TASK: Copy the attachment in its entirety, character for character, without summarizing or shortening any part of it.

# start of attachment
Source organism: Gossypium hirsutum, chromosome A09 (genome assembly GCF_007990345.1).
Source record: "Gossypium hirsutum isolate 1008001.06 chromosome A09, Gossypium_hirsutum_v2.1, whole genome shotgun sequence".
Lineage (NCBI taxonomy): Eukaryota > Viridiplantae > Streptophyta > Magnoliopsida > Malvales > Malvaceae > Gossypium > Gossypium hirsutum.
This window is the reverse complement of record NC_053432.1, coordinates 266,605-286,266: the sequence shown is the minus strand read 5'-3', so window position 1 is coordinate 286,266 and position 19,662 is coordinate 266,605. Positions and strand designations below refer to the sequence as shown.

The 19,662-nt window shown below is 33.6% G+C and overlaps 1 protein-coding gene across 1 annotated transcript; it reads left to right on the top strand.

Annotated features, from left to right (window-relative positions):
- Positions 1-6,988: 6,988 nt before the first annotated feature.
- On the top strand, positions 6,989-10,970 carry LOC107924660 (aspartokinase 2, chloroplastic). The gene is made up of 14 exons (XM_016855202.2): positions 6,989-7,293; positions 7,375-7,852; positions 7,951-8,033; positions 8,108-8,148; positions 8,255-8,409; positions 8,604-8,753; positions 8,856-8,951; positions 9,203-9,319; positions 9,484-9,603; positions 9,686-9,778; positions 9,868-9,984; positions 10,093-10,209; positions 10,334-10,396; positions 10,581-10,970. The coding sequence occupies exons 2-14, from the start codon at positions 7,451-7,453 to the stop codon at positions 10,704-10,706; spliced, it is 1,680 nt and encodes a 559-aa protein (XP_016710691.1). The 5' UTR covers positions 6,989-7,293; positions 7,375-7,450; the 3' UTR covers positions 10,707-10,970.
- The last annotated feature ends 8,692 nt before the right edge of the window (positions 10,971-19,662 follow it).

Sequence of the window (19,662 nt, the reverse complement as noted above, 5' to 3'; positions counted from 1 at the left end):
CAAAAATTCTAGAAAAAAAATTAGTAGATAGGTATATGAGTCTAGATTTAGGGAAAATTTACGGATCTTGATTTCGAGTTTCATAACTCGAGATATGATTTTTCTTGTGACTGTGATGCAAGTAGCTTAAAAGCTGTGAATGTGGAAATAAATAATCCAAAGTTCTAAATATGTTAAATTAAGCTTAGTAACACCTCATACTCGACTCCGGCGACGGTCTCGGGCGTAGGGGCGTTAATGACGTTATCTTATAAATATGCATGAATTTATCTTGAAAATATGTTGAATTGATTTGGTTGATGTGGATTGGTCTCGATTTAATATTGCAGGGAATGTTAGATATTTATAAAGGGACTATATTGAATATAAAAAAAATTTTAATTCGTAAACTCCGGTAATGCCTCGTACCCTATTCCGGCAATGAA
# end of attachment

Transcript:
Source organism: Gossypium hirsutum, chromosome A09 (genome assembly GCF_007990345.1).
Source record: "Gossypium hirsutum isolate 1008001.06 chromosome A09, Gossypium_hirsutum_v2.1, whole genome shotgun sequence".
Lineage (NCBI taxonomy): Eukaryota > Viridiplantae > Streptophyta > Magnoliopsida > Malvales > Malvaceae > Gossypium > Gossypium hirsutum.
This window is the reverse complement of record NC_053432.1, coordinates 266,605-286,266: the sequence shown is the minus strand read 5'-3', so window position 1 is coordinate 286,266 and position 19,662 is coordinate 266,605. Positions and strand designations below refer to the sequence as shown.

The 19,662-nt window shown below is 33.6% G+C and overlaps 1 protein-coding gene across 1 annotated transcript; it reads left to right on the top strand.

Annotated features, from left to right (window-relative positions):
- Positions 1-6,988: 6,988 nt before the first annotated feature.
- On the top strand, positions 6,989-10,970 carry LOC107924660 (aspartokinase 2, chloroplastic). The gene is made up of 14 exons (XM_016855202.2): positions 6,989-7,293; positions 7,375-7,852; positions 7,951-8,033; positions 8,108-8,148; positions 8,255-8,409; positions 8,604-8,753; positions 8,856-8,951; positions 9,203-9,319; positions 9,484-9,603; positions 9,686-9,778; positions 9,868-9,984; positions 10,093-10,209; positions 10,334-10,396; positions 10,581-10,970. The coding sequence occupies exons 2-14, from the start codon at positions 7,451-7,453 to the stop codon at positions 10,704-10,706; spliced, it is 1,680 nt and encodes a 559-aa protein (XP_016710691.1). The 5' UTR covers positions 6,989-7,293; positions 7,375-7,450; the 3' UTR covers positions 10,707-10,970.
- The last annotated feature ends 8,692 nt before the right edge of the window (positions 10,971-19,662 follow it).

Sequence of the window (19,662 nt, the reverse complement as noted above, 5' to 3'; positions counted from 1 at the left end):
CAAAAATTCTAGAAAAAAAATTAGTAGATAGGTATATGAGTCTAGATTTAGGGAAAATTTACGGATCTTGATTTCGAGTTTCATAACTCGAGATATGATTTTTCTTGTGACTGTGATGCAAGTAGCTTAAAAGCTGTGAATGTGGAAATAAATAATCCAAAGTTCTAAATATGTTAAATTAAGCTTAGTAACACCTCATACTCGACTCCGGCGACGGTCTCGGGCGTAGGGGCGTTAATGACGTTATCTTATAAATATGCATGAATTTATCTTGAAAATATGTTGAATTGATTTGGTTGATGTGGATTGGTCTCGATTTAATATTGCAGGGAATGTTAGATATTTATAAAGGGACTATATTGAATATAAAAAAAATTTTAATTCGTAAACTCCGGTAATGCCTCGTACCCTATTCCGGCAATGAA